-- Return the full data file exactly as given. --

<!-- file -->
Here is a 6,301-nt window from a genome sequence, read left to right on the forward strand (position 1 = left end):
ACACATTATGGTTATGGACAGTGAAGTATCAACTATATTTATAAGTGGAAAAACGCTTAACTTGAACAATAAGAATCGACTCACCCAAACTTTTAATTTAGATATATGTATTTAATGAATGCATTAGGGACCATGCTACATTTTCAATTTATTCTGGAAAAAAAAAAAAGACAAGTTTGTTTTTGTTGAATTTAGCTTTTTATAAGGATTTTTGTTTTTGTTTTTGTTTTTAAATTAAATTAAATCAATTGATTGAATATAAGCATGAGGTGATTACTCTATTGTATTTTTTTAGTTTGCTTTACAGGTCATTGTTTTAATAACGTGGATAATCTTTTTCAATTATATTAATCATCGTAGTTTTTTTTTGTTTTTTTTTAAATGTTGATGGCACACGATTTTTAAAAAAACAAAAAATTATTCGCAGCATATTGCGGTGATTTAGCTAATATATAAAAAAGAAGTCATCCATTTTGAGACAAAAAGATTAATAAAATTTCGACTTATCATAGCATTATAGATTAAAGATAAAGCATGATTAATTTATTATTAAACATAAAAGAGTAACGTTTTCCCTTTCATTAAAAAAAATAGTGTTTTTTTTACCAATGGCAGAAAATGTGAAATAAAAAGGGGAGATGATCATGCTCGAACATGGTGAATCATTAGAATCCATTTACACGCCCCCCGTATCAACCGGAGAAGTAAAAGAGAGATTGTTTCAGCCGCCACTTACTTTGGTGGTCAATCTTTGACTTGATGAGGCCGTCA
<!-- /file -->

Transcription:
Here is a 6,301-nt window from a genome sequence, read left to right on the forward strand (position 1 = left end):
ACACATTATGGTTATGGACAGTGAAGTATCAACTATATTTATAAGTGGAAAAACGCTTAACTTGAACAATAAGAATCGACTCACCCAAACTTTTAATTTAGATATATGTATTTAATGAATGCATTAGGGACCATGCTACATTTTCAATTTATTCTGGAAAAAAAAAAAAGACAAGTTTGTTTTTGTTGAATTTAGCTTTTTATAAGGATTTTTGTTTTTGTTTTTGTTTTTAAATTAAATTAAATCAATTGATTGAATATAAGCATGAGGTGATTACTCTATTGTATTTTTTTAGTTTGCTTTACAGGTCATTGTTTTAATAACGTGGATAATCTTTTTCAATTATATTAATCATCGTAGTTTTTTTTTGTTTTTTTTTAAATGTTGATGGCACACGATTTTTAAAAAAACAAAAAATTATTCGCAGCATATTGCGGTGATTTAGCTAATATATAAAAAAGAAGTCATCCATTTTGAGACAAAAAGATTAATAAAATTTCGACTTATCATAGCATTATAGATTAAAGATAAAGCATGATTAATTTATTATTAAACATAAAAGAGTAACGTTTTCCCTTTCATTAAAAAAAATAGTGTTTTTTTTACCAATGGCAGAAAATGTGAAATAAAAAGGGGAGATGATCATGCTCGAACATGGTGAATCATTAGAATCCATTTACACGCCCCCCGTATCAACCGGAGAAGTAAAAGAGAGATTGTTTCAGCCGCCACTTACTTTGGTGGTCAATCTTTGACTTGATGAGGCCGTCA